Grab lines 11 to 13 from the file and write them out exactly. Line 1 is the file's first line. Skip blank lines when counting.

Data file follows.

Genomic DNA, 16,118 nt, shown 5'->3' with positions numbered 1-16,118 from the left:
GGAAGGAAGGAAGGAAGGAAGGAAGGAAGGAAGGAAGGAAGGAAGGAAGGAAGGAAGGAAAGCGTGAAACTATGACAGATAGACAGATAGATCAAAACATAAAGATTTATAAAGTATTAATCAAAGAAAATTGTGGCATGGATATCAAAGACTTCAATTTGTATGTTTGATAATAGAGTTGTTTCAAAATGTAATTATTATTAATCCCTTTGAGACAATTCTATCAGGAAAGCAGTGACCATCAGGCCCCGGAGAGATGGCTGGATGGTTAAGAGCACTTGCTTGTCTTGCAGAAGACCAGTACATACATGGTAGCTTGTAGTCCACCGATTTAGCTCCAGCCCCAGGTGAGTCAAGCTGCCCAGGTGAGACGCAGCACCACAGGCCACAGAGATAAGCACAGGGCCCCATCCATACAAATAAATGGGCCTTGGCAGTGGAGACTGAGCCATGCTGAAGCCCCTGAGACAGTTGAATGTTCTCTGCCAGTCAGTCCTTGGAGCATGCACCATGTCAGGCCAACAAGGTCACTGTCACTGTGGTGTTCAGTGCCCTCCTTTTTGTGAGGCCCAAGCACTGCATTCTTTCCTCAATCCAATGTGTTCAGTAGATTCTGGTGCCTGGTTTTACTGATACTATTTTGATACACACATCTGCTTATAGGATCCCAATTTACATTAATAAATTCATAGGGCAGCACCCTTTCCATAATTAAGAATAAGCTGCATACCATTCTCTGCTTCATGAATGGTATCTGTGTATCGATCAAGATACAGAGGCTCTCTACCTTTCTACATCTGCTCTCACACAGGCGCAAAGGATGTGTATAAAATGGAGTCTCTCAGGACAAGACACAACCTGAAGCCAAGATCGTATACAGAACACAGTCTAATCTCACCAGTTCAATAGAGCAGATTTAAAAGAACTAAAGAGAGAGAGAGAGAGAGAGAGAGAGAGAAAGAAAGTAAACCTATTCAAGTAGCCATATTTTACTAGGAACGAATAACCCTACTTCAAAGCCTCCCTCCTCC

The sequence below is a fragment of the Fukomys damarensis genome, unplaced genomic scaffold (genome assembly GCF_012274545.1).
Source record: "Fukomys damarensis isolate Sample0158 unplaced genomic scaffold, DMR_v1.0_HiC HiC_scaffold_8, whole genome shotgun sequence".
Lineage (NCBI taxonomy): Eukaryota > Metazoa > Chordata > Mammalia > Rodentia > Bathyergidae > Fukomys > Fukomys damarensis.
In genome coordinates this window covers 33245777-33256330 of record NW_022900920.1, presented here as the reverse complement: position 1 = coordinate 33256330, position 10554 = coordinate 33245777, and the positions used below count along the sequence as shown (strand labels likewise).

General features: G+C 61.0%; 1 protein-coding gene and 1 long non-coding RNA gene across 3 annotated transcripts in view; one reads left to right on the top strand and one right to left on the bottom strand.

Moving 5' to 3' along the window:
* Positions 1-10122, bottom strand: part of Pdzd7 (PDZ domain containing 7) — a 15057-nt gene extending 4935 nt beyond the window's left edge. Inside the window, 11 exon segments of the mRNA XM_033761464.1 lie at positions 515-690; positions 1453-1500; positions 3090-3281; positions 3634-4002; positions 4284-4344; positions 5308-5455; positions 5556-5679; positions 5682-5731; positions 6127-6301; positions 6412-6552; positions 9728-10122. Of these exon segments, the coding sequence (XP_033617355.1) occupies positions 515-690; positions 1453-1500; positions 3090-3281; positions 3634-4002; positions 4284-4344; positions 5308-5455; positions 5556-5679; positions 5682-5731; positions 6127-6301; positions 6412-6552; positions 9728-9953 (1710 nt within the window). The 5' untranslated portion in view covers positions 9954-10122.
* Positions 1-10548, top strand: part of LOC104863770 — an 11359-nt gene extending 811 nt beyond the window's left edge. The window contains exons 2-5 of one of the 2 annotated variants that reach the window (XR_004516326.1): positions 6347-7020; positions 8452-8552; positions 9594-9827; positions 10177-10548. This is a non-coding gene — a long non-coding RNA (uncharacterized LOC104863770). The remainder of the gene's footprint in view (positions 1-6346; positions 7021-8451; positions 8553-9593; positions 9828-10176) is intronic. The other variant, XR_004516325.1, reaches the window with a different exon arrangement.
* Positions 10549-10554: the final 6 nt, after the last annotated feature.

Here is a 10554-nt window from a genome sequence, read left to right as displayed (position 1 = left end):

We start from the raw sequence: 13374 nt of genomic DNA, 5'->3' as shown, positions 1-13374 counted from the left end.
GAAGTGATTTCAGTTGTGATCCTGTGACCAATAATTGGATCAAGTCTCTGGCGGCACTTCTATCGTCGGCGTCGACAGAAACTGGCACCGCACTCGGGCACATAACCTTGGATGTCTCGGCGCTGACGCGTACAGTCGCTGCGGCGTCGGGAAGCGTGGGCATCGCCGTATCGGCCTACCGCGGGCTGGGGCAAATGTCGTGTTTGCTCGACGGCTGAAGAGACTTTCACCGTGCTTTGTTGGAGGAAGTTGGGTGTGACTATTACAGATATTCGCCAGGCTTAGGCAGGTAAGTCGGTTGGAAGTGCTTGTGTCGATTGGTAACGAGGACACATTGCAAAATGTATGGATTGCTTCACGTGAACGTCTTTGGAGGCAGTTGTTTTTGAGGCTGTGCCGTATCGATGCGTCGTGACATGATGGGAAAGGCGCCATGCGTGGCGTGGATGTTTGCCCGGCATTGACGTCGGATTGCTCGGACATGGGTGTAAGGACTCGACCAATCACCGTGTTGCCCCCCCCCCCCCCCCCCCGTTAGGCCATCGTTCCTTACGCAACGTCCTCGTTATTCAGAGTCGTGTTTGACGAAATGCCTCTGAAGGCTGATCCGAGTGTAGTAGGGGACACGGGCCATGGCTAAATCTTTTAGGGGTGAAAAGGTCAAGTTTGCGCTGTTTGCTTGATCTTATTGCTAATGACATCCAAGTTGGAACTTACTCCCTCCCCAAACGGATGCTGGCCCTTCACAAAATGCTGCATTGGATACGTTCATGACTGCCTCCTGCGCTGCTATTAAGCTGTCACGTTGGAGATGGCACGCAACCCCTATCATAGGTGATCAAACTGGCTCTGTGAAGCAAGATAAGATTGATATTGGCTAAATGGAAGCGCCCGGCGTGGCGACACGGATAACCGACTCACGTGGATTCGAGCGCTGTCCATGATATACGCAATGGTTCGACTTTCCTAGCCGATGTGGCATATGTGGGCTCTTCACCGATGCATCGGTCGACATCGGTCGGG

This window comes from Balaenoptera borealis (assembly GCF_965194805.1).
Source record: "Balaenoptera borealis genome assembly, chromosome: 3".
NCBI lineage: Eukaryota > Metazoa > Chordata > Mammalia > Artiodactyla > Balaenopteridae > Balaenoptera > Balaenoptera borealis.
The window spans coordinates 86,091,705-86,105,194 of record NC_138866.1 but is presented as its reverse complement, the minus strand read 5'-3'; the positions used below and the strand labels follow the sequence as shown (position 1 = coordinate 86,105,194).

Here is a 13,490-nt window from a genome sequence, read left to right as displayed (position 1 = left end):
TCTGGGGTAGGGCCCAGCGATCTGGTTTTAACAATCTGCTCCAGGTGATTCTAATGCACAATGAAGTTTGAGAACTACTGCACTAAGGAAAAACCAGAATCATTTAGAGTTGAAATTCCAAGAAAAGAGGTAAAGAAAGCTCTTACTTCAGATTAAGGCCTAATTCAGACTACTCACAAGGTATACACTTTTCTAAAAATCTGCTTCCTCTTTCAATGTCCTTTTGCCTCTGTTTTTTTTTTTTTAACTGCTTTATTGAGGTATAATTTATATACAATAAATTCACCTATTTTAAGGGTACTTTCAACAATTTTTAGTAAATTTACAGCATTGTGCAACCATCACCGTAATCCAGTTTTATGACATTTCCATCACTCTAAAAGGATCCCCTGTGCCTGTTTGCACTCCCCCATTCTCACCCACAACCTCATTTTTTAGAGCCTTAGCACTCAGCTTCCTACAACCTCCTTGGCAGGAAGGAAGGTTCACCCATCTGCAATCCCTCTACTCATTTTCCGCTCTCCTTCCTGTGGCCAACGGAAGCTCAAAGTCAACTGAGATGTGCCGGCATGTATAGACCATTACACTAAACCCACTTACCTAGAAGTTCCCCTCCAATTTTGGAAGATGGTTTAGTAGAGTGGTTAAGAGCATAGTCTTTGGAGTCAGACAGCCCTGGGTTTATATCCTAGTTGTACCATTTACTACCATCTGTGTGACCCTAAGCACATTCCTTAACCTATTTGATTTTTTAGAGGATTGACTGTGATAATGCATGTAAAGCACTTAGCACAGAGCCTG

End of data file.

* Positions 10549-10554: the final 6 nt, after the last annotated feature.

Here is a 10554-nt window from a genome sequence, read left to right as displayed (position 1 = left end):

We start from the raw sequence: 13374 nt of genomic DNA, 5'->3' as shown, positions 1-13374 counted from the left end.